Tuesday, 22 December 2009


"I'll never trust the weatherman again" Andrew concluded. Can't say I blame him. I lost my faith decades ago.

It all began with cheap Kruidvat train tickets. They sell them a couple of times a year. For 12.50 you can travel anywhere in Holland at the weekend. There's just one snag. They're just valid for a few months. Last weekend was our last chance to use ours. The Charles Dickens Festival in Deventer seemed a good outing for the kids.

The weather hadn't been great all week. So we carefully checked the weather forecast. Freezing cold on Saturday. Snow Sunday morning, sunshine in the afternoon. "The market will look lovely in the snow" Dolores assured me, "Let's go on Sunday."

While I had a good long lie in, Dolores checked the NS website to see if the trains were running. When all seemed fine in railway-land around midday, she kicked me out of my bed.

The sun was indeed shining. as we packed for the trip. By the time we'd got to the buss stop, it was overcast. I spotted a few flakes of snow when the bus stopped at Olympiaplein. When we got off at Amsterdam Zuid, it was properly snowing.

The blizzard had begun by the time we reached the platform. There was a train parked there, doors open, without much apparent intention of departing. We were planning on taking a direct train to Deventer. Then there was an announcement. It recommended passengers for Amersfoort and beyond take the waiting train and change at Weesp. We got on.

Big mistake. My big mistake. My Dutch geography isn't bad. Putting together a pub guide for the whole of Holland helped educate me. Yet somehow I managed to confuse Amersfoort with Apeldoorn. Apeldoorn isn't far from Deventer. Amersfoort is miles away.

At Weesp we soon got a connecting train to Amersfoort. Though it was a stop train. And, after a scary dash across a slippery bridge, another to Zwolle. By now the snow was falling so thickly you couldn't see more than 100 metres. The sheep seemed to be having fun, "At least they're dressed for the weather." Andrew remarked.

Preparation. That's what travel is all about. I'd assumed it would be cold. And that pub opportunities would be scant. That's why I'd taken along a drink. A very special drink. St. Bernardus Abt packs a bit of a kick. But not a blizzard sort of kick. So when decanting some into a plastic bottle, I stiffened it up a little. A lot. With an inch or so of Caol Ila 12 year old. I suspected I'd overdone it when it went a funny grey colour. Turned out I'd got it just right.

"What's in that, Ronald? It smells like kitchen cleaner." Dolores remarked when I took a swig on the train. "Put it away." A mouthful or two was all I needed to get a pleasant warm feeling deep inside.

"At least the snow's easing off. " I commented cheerily, as the blizzard outside intensified. Then I got on with scaring Andrew. "We'll probably be able to get back today. If not, we can sleep in a waiting room. That'll be fun." He put on his worried look. Panicking him is so easy, it almost takes the fun out of it. Almost.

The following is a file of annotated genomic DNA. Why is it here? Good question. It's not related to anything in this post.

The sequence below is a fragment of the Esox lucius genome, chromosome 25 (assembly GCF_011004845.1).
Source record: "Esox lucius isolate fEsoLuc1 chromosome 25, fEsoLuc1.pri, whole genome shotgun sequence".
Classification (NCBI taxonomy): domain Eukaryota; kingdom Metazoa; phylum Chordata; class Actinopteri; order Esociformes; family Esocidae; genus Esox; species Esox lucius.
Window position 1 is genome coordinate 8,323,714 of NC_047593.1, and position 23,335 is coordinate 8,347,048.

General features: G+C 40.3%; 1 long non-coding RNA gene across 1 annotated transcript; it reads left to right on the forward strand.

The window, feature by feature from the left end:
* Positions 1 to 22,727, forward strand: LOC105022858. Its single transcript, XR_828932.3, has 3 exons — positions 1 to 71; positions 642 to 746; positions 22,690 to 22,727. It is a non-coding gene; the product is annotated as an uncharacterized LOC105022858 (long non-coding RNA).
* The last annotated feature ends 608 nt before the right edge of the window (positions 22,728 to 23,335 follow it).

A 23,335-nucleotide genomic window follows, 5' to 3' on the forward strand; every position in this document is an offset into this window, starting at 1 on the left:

"To think I could have been wasting my time sitting at home watching football and drinking beer." No-one paid me any attention. The graffiti covering one window spread coloured light like a cathedral window. Outside, a minimalist white on white painting. Weird, man.

Dolores is a very determined woman. She's wasn't going to let a bit of snow spoil her Sunday. Though, as we stopped at ever more weirdly-named places, she did begin to waver. And consider aborting at Zwolle. But, amazingly, a train to Deventer was waiting there. Another bloody stop train, but at least with the right destination.

The snow was still falling thickly when we emerged from Deventer station. But we were there. And it had only taken 3 hours (rather than the scheduled 1 and a quarter hours).

We walked around the Dickens market, bought some meat and sausage, and headed back to the station. We'd been in town just under an hour.

Station announcements saying "Do not travel by train" were a little disturbing. But just NS covering their arse. We waited an hour for a train. But the journey back wasn't that bad. Only one change. And the first train was an intercity. Both trains were packed, but we got seats. Through pure luck. We were just about to walk through the first class carriage, when an announcement informed us that it had been downgraded to second because of the crush.

I'd saved half my central heating bottle for the way back. It worked a treat. I can give you the recipe, if you want.

We were just back in time for Tatort. (Actually, it was Polizei Ruf this week.)

It's the most snow I've ever seen in Holland. But at least we didn't waste our cheap train tickets. Mike wasn't so lucky. He was trying to get to Aachen and got no further than Breda.

1 comment:

Gary Gillman said...

We're supposed to be the Great White North. That is true in parts of Canada, but Toronto currently, while rather cold, is just about snow-free. I gotta gotta gotta get away.

Nice report Ron but had it worked out, what would you have seen more of there? What kind of event or festival is that, what activities?